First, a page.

Alternatively, patients home location and other relevant details can be stored on tags and once found, dentures can be safely returned to patient. Intelligence and ease of connection (through smartphone, which is commonly available) play a major role in making this possible.

Almost all denture labeling systems have some drawback. While many including limited amount of storage, are solved by RFID tags; The price and availability of RFID reader have always been an issue.[8],[19] Apart from managing this, these NFC stickers allow complete control over information, i.e., information can be added, removed, amended, or even locked by reader device. NFC stickers are extremely thin, flexible, and resistant to heat at denture curing temperatures, making them a potential material to be used in denture labeling.

  Conclusion Top

Within the limitations of this study, it can be concluded that NFC stickers have a better potential to be an ideal material for denture labeling than currently available methods. NFC stickers can overcome disadvantages of RFID system including cost factors, difficulty in rewriting/adding information, and requirement of additional equipment.[8],[11]

Further studies are required to evaluate the efficacy of these stickers under in-vivo conditions with a significant clinical period of use.

Studies are also required to check the effect of normal denture cleaning procedures on these stickers.

Financial support and sponsorship


Conflicts of interest

There are no conflicts of interest.

  References Top

Avon SL. Forensic odontology: The roles and responsibilities of the dentist. J Can Dent Assoc 2004;70:453-8.  Back to cited text no. 1
Luthra R, Arora S, Meshram S. Denture marking for forensic identfication using memory card: An innovative technique. J Indian Prosthodont Soc 2012;12:231-5.  Back to cited text no. 2
Reid R. On application of dental science in the direction of crime. Br Dent J 1884;5:556.  Back to cited text no. 3
Richmond R, Pretty IA. A range of postmortem assault experiments conducted on a variety of denture labels used for the purpose of identification of edentulous individuals. J Forensic Sci 2009;54:411-4.  Back to cited text no. 4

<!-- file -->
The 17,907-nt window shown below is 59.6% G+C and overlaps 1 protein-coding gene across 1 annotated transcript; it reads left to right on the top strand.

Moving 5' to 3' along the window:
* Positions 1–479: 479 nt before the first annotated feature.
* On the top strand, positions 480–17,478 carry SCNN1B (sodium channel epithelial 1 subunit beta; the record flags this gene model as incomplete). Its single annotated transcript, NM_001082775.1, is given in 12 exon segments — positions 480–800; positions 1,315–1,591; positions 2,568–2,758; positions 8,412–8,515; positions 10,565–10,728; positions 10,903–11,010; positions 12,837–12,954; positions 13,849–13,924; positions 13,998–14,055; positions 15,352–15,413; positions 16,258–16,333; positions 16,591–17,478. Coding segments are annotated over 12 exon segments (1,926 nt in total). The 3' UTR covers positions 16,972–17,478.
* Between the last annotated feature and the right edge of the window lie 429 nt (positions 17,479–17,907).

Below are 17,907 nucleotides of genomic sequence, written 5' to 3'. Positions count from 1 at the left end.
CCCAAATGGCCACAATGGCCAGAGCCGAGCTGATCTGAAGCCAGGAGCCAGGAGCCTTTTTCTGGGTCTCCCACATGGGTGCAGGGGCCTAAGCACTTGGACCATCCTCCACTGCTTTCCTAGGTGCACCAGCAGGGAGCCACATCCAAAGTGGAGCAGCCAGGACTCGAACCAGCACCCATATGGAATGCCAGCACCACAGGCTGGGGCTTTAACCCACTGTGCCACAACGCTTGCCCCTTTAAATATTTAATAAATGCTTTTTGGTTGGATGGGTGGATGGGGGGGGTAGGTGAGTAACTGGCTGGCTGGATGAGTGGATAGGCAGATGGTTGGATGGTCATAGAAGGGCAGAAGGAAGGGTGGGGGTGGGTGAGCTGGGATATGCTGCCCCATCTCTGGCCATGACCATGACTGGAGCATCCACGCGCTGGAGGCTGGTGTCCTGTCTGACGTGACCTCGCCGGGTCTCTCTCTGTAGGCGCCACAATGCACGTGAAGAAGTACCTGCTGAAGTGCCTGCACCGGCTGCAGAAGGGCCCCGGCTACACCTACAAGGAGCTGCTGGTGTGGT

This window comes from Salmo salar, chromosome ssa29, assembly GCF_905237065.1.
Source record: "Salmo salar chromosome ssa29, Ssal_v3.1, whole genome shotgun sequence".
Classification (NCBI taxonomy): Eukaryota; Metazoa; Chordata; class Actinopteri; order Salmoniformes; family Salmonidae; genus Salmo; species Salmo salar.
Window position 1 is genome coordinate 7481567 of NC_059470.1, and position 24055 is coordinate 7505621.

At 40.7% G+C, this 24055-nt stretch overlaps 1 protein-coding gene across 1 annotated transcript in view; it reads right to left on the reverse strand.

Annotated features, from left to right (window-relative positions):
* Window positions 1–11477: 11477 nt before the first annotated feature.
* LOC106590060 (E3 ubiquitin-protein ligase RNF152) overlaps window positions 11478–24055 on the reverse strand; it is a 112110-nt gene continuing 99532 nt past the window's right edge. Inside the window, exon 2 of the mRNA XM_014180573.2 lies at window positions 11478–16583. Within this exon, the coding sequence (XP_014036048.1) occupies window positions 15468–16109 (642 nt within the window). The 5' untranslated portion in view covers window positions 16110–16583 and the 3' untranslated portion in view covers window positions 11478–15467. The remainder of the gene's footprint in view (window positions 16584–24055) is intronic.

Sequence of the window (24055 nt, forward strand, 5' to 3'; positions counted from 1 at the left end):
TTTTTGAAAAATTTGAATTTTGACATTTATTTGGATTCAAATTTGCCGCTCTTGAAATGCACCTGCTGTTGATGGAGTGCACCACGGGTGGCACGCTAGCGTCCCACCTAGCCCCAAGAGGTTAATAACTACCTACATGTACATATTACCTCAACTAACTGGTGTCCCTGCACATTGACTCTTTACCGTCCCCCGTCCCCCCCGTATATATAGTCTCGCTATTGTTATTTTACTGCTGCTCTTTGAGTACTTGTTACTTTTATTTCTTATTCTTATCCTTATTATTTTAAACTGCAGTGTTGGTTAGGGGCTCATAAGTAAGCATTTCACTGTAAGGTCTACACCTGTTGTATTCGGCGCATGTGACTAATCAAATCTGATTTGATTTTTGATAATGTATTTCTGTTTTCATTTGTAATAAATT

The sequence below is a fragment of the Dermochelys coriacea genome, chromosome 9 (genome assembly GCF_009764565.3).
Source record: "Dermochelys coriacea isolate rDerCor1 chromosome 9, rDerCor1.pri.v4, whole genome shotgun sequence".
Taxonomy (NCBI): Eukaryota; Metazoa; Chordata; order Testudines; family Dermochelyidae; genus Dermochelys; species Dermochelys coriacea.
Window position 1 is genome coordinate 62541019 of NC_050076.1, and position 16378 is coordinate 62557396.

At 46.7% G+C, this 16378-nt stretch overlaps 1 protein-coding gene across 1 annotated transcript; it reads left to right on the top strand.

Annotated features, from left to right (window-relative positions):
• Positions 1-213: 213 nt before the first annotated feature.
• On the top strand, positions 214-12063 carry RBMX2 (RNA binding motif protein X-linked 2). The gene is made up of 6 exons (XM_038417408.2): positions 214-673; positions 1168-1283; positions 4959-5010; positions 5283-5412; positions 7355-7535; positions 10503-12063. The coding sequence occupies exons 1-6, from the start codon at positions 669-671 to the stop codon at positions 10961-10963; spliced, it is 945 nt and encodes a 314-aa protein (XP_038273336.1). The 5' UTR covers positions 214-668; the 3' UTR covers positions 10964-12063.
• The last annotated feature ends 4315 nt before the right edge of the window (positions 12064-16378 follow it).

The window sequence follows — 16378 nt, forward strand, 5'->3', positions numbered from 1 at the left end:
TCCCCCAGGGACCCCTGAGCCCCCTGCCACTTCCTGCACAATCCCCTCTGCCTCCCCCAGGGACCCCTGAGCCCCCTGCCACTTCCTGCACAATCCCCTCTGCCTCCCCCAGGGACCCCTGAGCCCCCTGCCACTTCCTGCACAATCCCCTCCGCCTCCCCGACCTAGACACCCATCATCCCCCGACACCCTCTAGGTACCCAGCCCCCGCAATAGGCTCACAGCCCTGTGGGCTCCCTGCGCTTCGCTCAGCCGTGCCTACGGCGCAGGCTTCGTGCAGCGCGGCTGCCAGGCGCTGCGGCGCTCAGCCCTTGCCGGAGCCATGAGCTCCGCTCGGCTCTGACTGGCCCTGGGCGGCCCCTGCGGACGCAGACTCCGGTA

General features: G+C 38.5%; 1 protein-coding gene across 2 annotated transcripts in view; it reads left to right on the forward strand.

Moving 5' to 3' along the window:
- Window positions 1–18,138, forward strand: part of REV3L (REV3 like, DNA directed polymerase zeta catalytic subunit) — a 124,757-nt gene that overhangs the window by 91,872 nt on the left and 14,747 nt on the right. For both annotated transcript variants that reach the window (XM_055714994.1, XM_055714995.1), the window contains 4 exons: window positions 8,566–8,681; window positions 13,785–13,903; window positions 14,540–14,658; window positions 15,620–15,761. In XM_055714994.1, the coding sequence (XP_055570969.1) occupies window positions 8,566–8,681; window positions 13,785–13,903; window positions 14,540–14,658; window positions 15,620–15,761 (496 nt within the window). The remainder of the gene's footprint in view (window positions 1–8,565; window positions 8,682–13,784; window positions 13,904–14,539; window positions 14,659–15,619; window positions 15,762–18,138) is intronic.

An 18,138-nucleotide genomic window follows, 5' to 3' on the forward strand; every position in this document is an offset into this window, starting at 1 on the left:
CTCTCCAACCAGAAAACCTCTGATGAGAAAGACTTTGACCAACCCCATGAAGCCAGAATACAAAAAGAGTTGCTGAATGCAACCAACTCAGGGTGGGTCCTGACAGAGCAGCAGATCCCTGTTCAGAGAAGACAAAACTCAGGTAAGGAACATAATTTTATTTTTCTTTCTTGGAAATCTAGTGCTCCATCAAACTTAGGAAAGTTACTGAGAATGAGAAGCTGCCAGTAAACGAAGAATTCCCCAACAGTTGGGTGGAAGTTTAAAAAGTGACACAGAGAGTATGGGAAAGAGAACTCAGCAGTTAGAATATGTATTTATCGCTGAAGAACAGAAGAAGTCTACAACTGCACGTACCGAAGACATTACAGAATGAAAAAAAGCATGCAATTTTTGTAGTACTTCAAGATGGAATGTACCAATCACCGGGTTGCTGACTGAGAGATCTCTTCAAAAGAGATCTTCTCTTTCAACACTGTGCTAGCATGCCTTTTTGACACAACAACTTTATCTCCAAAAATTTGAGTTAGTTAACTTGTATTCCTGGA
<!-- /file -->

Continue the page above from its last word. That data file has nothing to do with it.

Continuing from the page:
Kareker N, Aras M, Chitre V. A review on denture marking systems: A mark in forensic dentistry. J Indian Prosthodont Soc 2014;14:4-13.  Back to cited text no. 5
Mohan J, Kumar CD, Simon P. “Denture Marking” as an aid to forensic identification. J Indian Prosthodont Soc 2012;12:131-6.  Back to cited text no. 6
Madrid C, Korsvold T, Rochat A, Abarca M. Radio frequency identification (RFID) of dentures in long-term care facilities. J Prosthet Dent 2012;107:199-107:  Back to cited text no. 7
Millet C, Jeannin C. Incorporation of microchips to facilitate denture identification by radio frequency tagging. J Prosthet Dent 2004;92:588-90.  Back to cited text no. 8
Bali SK, Naqash TA, Abdullah S, Mir S, Nazir S, Yaqoo A. Denture identification methods: A review. Int J Health Sci Res 2013;3:100-3:  Back to cited text no. 9
Rathee M, Yadav K. Denture identification methods: A review. J Med Dent Sci 2014;13:58-61.  Back to cited text no. 10
Richmond R, Pretty IA. The use of radio-frequency identification tags for labeling dentures-scanning properties. J Forensic Sci 2009;54:664-54  Back to cited text no. 11
Cao Z, Chen P, Ma Z, Li S, Gao X, Wu RX, et al. Near-field communication sensors. Sensors (Basel) 2019;19:3947. Available from: https://www.mdpi.com/1424-8220/19/18/3947/htm. [Last accessed on 2020 Mar 27].  Back to cited text no. 12
Gautam J, Kumar Y, Jhamb S. Current near field communication (NFC) trends in medical sector. Int J Eng Res Tech 2013;2:1948-53.  Back to cited text no. 13
Reeson MG. A simple and inexpensive inclusion technique for denture identification. J Prosthet Dent 2001;86:441-2.  Back to cited text no. 14
Venkat Nag PR, Shenoy KK. Dentures in forensic identification: A simple and innovative technique. J Indian Prosthodont Soc 2006;6:75-7.  Back to cited text no. 15
Thomas CJ, Mori T, Miyakawa O, Chung HG. In search of a suitable denture marker. J Forensic Odontostomatol 1995;13:9-13.  Back to cited text no. 16
Olsson T, Thureson P, Borrman H. Denture marking. A study of temperature resistance of different metal bands for ID-marking. J Forensic Odontostomatol 1993;11:37-44.  Back to cited text no. 17
“Nokia's NFC Phone History”. Microsoft Devices Blog; April 11, 2012. Available from: http://blogs.windows.com/devices/2012/04/11/nokias-nfc-phone-history. [Last accessed on 2020 Mar 27].  Back to cited text no. 18
Charles DP, Nandini VV, Rengasamy S, Kumar MD, Rajendran A. A study on the incorporation of radiofrequency identification strips in implant and tooth supported over dentures for treatment information and denture identification. J NTR Univ Health Sci 2017;6:103-6.  Back to cited text no. 19
  [Full text]  


  [Figure 1], [Figure 2], [Figure 3], [Figure 4], [Figure 5], [Figure 6]

  [Table 1], [Table 2]